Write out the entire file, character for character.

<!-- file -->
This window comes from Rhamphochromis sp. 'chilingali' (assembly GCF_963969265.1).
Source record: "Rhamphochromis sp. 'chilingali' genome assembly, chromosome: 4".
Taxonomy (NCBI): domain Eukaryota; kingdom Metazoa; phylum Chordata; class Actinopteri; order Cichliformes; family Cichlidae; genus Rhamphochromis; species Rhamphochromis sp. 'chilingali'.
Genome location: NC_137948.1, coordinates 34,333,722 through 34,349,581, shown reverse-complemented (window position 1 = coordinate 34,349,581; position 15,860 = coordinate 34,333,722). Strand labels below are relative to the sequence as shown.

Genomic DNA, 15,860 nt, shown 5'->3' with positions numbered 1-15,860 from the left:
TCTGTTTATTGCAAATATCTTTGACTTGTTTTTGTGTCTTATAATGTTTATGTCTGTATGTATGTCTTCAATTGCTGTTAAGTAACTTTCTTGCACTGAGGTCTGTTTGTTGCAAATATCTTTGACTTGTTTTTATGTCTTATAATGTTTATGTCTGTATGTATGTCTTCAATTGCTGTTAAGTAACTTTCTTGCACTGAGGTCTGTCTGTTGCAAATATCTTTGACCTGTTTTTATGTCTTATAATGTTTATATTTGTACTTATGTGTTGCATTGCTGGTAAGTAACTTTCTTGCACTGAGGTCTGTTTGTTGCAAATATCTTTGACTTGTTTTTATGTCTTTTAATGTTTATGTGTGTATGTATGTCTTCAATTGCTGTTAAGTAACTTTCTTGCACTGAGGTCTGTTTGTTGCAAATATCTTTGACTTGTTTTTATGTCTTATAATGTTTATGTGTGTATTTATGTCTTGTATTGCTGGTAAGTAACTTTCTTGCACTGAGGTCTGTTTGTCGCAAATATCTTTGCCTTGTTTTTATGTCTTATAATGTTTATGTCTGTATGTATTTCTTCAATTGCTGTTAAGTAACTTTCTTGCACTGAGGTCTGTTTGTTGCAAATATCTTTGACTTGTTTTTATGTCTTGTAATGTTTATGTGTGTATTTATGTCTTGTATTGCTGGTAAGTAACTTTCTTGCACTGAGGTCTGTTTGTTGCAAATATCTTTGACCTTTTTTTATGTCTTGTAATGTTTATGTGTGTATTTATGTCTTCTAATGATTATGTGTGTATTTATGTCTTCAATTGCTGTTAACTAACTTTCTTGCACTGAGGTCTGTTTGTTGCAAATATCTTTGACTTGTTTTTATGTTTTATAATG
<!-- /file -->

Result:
This window comes from Rhamphochromis sp. 'chilingali' (assembly GCF_963969265.1).
Source record: "Rhamphochromis sp. 'chilingali' genome assembly, chromosome: 4".
Taxonomy (NCBI): domain Eukaryota; kingdom Metazoa; phylum Chordata; class Actinopteri; order Cichliformes; family Cichlidae; genus Rhamphochromis; species Rhamphochromis sp. 'chilingali'.
Genome location: NC_137948.1, coordinates 34,333,722 through 34,349,581, shown reverse-complemented (window position 1 = coordinate 34,349,581; position 15,860 = coordinate 34,333,722). Strand labels below are relative to the sequence as shown.

Genomic DNA, 15,860 nt, shown 5'->3' with positions numbered 1-15,860 from the left:
TCTGTTTATTGCAAATATCTTTGACTTGTTTTTGTGTCTTATAATGTTTATGTCTGTATGTATGTCTTCAATTGCTGTTAAGTAACTTTCTTGCACTGAGGTCTGTTTGTTGCAAATATCTTTGACTTGTTTTTATGTCTTATAATGTTTATGTCTGTATGTATGTCTTCAATTGCTGTTAAGTAACTTTCTTGCACTGAGGTCTGTCTGTTGCAAATATCTTTGACCTGTTTTTATGTCTTATAATGTTTATATTTGTACTTATGTGTTGCATTGCTGGTAAGTAACTTTCTTGCACTGAGGTCTGTTTGTTGCAAATATCTTTGACTTGTTTTTATGTCTTTTAATGTTTATGTGTGTATGTATGTCTTCAATTGCTGTTAAGTAACTTTCTTGCACTGAGGTCTGTTTGTTGCAAATATCTTTGACTTGTTTTTATGTCTTATAATGTTTATGTGTGTATTTATGTCTTGTATTGCTGGTAAGTAACTTTCTTGCACTGAGGTCTGTTTGTCGCAAATATCTTTGCCTTGTTTTTATGTCTTATAATGTTTATGTCTGTATGTATTTCTTCAATTGCTGTTAAGTAACTTTCTTGCACTGAGGTCTGTTTGTTGCAAATATCTTTGACTTGTTTTTATGTCTTGTAATGTTTATGTGTGTATTTATGTCTTGTATTGCTGGTAAGTAACTTTCTTGCACTGAGGTCTGTTTGTTGCAAATATCTTTGACCTTTTTTTATGTCTTGTAATGTTTATGTGTGTATTTATGTCTTCTAATGATTATGTGTGTATTTATGTCTTCAATTGCTGTTAACTAACTTTCTTGCACTGAGGTCTGTTTGTTGCAAATATCTTTGACTTGTTTTTATGTTTTATAATG